Who IS Woodward anyway? Untangling the skein of his intelligence connections

Image result for bob woodwardI have always been somewhat suspicious about Bob Woodward, of Watergate fame. Recent events, from his obsequious books about the Bush White House to his latest revelations regarding the CIA leak scandal regarding Valerie Plame, are presented by many as if there is something inexplicable in the deterioration of this otherwise laudable character. But I wonder if he ever completely deserved the accolades he got for being a reporter who stumbled across the Watergate story (with Carl Bernstein), and then pursuing it doggedly to its bitter end.Everyone remembers the Robert Redford portrayal in the movie “All the President’s Men.” But we really learn very little about Bob Woodward there, and there is much that is interesting. Very interesting. Only a little research shows that Woodward, in the early 1970s, was not your average cub reporter. My suspicions began when I learned that his previous occupation was in Naval Intelligence. How many Vietnam era members of Naval Intelligence — a lieutenant, even — suddenly changed careers and went into journalism, getting hired at the Washington Post, no less?

According to Wikipedia’s article on Bob Woodward, he is now 62 years old, the son of a judge, who attended Yale on a Naval ROTC scholarship. He spent five years as a Naval communications officer, although Wikipedia leaves out that he was working for Naval Intelligence (something Woodward has openly written about), and was assigned to Admiral Thomas Moorer. then chief of naval operations.

Admiral Moorer, by the way, soon became the chairman of the joint chiefs of staff during the Watergate years, leaving his office only two months before Nixon resigned. — Given that Woodward personally knew the Chairman of the Joint Chiefs of Staff during Watergate makes him already more than a typical reporter.

The further career of Adm. Moorer is of more than ancillary interest: according to George Bush: An Unauthorized Biography, by Tarpley and Chaikin, Adm. Moorer later went on to be a member of one of William Casey’s “October Surprise” teams at the end of the Carter presidency, monitoring “the Carter White House, the Washington bureaucracy, and diplomatic and intelligence posts overseas.”

In 2000, Adm. Moorer, who is now deceased, wrote an article supporting George W. Bush for President. A few snippets from Woodward’s old boss:

The election of George W. Bush is of vital importance to the security of the United States….Under the Clinton-Gore administration, we the American people have witnessed the most serious erosion of our culture….

On matters of national security and America’s military preparedness, Bush’s views mirror my own.

I have served under every president from Franklin Roosevelt to Richard Nixon. I met with George W. Bush and endorsed him during the Republican primaries. I am confident this man will not be merely a capable president, but will do a fine job. [The article goes on to make a long rant against putting women on submarines and combat ships.]

Now, any decent Daily Kos reader will figure I’ve made too much of this Admiral Moorer connection by this point. But there’s one other aspect of Moorer’s career that I believe is very important. Watergate was, as Woodward put it in his Felt article, a “many-headed monster”. One of its lesser known but significant scandals is known as the Radford-Moorer Affair. I’ll give you the a quote from a major James Rosen/Atlantic Monthly article from April 2002. It describes a major intelligence operation by the military against the civilian leadership of the U.S. during the Vietnam War. Its significance is rarely mentioned in histories of the period.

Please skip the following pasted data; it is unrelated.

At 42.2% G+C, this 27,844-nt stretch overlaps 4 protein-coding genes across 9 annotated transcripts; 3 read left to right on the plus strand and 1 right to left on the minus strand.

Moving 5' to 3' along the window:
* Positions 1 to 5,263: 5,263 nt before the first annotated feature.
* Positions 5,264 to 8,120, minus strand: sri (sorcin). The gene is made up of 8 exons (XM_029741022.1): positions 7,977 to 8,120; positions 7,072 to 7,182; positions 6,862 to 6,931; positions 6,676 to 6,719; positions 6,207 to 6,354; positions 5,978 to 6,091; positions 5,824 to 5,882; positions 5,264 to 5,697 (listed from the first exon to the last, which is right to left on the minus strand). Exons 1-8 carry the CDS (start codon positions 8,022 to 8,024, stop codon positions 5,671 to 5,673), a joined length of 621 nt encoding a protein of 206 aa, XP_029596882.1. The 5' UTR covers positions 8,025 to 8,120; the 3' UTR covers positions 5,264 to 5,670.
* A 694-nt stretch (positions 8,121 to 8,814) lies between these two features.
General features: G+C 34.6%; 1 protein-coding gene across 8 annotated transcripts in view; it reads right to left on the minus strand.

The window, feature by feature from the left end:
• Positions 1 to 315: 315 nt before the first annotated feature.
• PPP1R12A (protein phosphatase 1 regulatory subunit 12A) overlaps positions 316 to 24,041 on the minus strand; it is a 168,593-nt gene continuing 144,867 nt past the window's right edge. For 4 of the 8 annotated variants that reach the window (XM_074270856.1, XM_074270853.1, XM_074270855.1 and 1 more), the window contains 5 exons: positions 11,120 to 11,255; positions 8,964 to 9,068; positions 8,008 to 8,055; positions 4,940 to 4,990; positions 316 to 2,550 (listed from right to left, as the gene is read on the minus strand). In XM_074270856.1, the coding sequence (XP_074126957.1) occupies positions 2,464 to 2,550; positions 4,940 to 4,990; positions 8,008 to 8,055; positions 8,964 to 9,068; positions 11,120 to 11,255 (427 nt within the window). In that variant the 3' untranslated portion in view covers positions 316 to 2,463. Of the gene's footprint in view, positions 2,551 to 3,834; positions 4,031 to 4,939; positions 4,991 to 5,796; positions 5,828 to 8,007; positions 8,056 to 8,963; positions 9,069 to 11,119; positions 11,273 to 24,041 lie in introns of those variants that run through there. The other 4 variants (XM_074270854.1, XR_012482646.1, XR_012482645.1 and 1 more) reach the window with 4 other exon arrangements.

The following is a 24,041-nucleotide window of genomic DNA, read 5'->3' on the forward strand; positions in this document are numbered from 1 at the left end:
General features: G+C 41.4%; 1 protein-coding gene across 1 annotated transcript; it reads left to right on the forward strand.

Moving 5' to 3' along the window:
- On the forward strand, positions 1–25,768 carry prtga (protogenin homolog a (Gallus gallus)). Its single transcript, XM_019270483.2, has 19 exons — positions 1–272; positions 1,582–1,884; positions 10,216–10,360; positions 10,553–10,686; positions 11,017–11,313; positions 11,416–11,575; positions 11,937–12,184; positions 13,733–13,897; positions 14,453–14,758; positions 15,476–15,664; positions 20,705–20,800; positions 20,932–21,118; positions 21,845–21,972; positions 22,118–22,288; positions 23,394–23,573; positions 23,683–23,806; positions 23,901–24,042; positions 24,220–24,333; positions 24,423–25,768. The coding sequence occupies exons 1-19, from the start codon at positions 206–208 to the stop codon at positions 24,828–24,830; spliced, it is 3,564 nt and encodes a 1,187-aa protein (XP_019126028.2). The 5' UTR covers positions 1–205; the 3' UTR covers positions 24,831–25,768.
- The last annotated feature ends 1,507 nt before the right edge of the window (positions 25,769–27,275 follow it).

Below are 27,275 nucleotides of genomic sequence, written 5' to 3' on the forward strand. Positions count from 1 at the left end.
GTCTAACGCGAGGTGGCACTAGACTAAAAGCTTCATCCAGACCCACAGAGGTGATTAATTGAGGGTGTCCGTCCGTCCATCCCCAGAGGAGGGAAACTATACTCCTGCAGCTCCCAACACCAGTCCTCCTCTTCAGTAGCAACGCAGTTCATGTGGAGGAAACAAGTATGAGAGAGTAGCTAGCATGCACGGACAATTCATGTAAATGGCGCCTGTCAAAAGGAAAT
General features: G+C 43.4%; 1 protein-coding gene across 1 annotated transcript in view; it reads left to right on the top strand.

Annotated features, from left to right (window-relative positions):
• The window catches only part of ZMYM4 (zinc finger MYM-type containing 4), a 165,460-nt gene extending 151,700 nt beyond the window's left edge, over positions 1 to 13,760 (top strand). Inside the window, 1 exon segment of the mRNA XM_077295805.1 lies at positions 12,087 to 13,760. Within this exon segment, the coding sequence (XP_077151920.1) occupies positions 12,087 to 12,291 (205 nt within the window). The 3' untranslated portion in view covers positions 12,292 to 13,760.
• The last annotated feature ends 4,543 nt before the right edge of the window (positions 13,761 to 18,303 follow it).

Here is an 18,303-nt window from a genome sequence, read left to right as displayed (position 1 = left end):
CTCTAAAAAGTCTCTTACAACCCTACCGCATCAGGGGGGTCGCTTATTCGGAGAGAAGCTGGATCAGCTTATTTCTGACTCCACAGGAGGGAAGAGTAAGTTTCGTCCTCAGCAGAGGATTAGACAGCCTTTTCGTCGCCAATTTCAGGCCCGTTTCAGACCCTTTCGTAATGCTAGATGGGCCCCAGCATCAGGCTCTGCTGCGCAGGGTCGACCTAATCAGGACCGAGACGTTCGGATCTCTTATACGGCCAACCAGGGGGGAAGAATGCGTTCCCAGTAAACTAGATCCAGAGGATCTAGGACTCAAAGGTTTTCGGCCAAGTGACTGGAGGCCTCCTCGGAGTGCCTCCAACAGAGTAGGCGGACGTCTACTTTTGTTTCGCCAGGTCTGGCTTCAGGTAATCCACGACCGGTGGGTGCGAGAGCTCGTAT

Yeoman Charles E. Radford, a young Navy stenographer who had been working with Kissinger and his staff, had confessed to a Department of Defense interrogator that for more than a year he had been passing thousands of top-secret Nixon-Kissinger documents to his superiors at the Pentagon. Radford had obtained the documents by systematically rifling through burn bags, interoffice envelopes, and even the briefcases of Kissinger and Kissinger’s then-deputy, Brigadier General Alexander Haig. According to Radford, his supervisors — first Rear Admiral Rembrandt C. Robinson and then Rear Admiral Robert O. Welander — had routinely passed the ill-gotten documents to Admiral Thomas H. Moorer, the Chairman of the Joint Chiefs of Staff, and sometimes to Admiral Elmo Zumwalt, the chief of naval operations. It was, in short, an unprecedented case of espionage that pitted the nation’s top military commanders against their civilian commander in chief during wartime. [Emphases mine.]

I wonder what Woodward has to say about this scandal? He is reported by some to have worked in the code office of Naval Intelligence, and been a briefer to Alexander Haig. — By this point, I think Woodward’s connection to the secret world begins to call for greater clarification. Here’s Woodward’s description of how he met Mark Felt.

One evening I was dispatched with a package to the lower level of the West Wing of the White House, where there was a little waiting area near the Situation Room…..After several minutes, I introduced myself. “Lieutenant Bob Woodward,” I said, carefully appending a deferential “sir.””Mark Felt,” he said.

I began telling him about myself, that this was my last year in the Navy and I was bringing documents from Adm. Moorer’s office…. [Note: would someone carrying such documents really tell a stranger, even someone in another branch of gov’t, what he was carrying?? I never worked in DC, so maybe others know. — JK]

Intrigued, then read on…

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